Photo: Alex Wong (Getty)

Two months into the Democrats’ takeover of the House of Representatives, the long-awaited investigation into the business and political careers of President Donald Trump and those in his immediate orbit is here.

On Monday, House Judiciary chair Jerry Nadler of New York announced a wide-ranging investigation into essentially all things Trump, complete with letters sent to over 80 high-profile people and organizations seeking information and documents. While Republicans separately investigated possible collusion between the campaign and the Russian government in 2017 and 2018 when they controlled the House, the Nadler-led Judiciary probe stretches into every stage of Trump’s political career as well as the Trump Organization and the Trump Foundation, his (supposed) charity.

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In a statement, Nadler said that the letters were a “first step” in order to “begin building the public record.”

“Over the last several years, President Trump has evaded accountability for his near-daily attacks on our basic legal, ethical, and constitutional rules and norms,” Nadler said in the statement. “Investigating these threats to the rule of law is an obligation of Congress and a core function of the House Judiciary Committee. We have seen the damage done to our democratic institutions in the two years that the Congress refused to conduct responsible oversight.”

Those receiving letters include Trump’s sons, Donald Jr. and Eric, as well as son-in-law and White House senior advisor Jared Kushner. Also appearing on the list are former White House chief strategist Steve Bannon, Trump 2020 campaign manager Brad Parscale, Trump Organization CFO Allen Weisselberg, the National Enquirer-owning American Media Inc., former White House counsel Don McGahn, former Attorney General Jeff Sessions, former White House aide, Wikileaks founder Julian Assange, Wikileaks itself, the Trump Organization, the Trump Foundation, the White House itself, the Trump inaugural committee, former White House press secretary Sean Spicer, former Trump campaign chairman Paul Manafort, and former Trump attorney Michael Cohen, who appeared before the House Committee on Oversight and Reform last week for a tumultuous hearing.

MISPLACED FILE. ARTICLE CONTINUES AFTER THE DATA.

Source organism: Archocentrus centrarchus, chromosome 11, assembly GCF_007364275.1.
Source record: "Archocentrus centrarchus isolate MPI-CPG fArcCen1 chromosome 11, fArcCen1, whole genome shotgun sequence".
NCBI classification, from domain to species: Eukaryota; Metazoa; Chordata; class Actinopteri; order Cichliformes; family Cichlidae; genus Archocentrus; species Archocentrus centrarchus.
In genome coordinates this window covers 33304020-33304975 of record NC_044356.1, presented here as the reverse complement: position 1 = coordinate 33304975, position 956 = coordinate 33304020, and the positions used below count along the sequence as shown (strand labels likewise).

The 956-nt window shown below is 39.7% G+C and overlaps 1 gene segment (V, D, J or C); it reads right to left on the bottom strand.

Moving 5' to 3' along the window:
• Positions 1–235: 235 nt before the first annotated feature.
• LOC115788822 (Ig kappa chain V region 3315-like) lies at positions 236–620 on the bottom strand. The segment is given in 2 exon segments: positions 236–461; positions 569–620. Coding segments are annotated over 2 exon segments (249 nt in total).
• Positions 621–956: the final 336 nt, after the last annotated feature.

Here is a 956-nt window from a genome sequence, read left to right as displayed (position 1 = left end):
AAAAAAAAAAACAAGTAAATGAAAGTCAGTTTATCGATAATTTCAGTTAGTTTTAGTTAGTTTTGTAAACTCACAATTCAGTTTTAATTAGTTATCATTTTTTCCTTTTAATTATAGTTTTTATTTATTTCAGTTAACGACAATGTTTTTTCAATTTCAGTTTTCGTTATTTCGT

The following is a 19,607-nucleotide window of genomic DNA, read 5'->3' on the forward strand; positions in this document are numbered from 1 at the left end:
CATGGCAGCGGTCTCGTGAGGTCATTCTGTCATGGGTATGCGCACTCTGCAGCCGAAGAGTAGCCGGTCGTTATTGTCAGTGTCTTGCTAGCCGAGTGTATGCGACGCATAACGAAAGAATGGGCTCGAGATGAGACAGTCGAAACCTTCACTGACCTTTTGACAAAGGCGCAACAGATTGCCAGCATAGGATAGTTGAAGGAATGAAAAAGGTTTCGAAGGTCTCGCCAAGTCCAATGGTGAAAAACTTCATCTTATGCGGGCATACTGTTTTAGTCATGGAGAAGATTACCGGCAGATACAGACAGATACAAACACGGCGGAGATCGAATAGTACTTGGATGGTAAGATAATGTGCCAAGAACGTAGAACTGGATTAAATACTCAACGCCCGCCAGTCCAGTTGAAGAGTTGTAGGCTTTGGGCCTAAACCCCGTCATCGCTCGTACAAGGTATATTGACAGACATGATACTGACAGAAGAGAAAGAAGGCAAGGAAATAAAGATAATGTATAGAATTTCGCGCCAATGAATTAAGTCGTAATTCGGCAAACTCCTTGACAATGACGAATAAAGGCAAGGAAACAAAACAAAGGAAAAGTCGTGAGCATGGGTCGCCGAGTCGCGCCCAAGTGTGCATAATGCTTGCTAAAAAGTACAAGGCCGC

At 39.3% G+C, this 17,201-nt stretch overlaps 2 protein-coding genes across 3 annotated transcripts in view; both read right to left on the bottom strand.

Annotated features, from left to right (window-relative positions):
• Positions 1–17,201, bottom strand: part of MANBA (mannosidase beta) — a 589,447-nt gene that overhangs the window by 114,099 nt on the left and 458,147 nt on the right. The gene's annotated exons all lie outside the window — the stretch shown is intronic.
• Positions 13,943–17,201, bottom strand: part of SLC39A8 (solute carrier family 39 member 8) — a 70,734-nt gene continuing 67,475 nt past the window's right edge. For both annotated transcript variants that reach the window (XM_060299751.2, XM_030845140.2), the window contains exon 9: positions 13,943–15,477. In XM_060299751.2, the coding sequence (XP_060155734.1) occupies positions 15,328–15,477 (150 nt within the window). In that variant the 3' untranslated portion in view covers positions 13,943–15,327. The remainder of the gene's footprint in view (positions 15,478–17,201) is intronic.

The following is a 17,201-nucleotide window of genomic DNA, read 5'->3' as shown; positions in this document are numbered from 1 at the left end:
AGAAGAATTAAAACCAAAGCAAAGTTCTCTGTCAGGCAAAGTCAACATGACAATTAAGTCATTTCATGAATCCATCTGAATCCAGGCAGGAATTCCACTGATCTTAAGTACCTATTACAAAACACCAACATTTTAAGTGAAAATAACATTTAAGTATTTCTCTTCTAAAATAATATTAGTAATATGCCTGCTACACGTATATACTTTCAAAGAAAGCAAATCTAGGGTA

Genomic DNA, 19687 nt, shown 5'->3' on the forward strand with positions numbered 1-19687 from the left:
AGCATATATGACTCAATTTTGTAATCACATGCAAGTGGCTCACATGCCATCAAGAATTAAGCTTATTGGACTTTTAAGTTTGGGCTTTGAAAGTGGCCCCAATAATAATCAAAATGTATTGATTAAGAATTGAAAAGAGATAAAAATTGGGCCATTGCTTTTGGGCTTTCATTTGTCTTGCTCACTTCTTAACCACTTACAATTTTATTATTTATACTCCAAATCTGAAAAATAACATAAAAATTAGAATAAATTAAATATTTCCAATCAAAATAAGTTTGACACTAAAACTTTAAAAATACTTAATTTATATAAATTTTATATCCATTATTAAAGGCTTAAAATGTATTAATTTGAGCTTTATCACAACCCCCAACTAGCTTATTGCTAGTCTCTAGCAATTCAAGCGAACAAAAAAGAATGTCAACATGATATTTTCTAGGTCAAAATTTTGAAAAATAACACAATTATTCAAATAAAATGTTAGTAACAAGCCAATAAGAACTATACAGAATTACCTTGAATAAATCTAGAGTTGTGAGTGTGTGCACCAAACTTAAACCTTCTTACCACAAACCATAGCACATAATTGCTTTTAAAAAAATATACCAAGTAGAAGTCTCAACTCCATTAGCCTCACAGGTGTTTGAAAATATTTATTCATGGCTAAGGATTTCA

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The Judiciary Committee is reportedly demanding responses within two weeks from those it sent the letters to. While Nadler has long been reluctant to call for Trump’s impeachment, the investigation looks to examine essentially everything that could justify impeachment, and ultimately could very well provide the backbone on which an impeachment effort is set.

Among the questions that the sprawling probe could take on include accusations that the Trump campaign colluded with Russia; the Trump Organization’s sketchy business dealings, allegations of obstruction of justice; and hush-money payments to women with whom Trump allegedly had affairs, including porn star Stormy Daniels and model Karen McDougal.

During last week’s House hearing, Cohen alleged that Trump had directed him to make those hush-money payments, and also alleged that Trump had falsely inflated his assets to an insurance company.

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In the statement, Nadler said that the offices of Special Counsel Robert Mueller and the U.S. Attorney for the Southern District of New York were “aware” that his committee is launching the investigation. The New York Times reported last month that the Mueller report could be delivered to the Justice Department “within weeks,” although his office declined to comment on a timetable for the report to be delivered.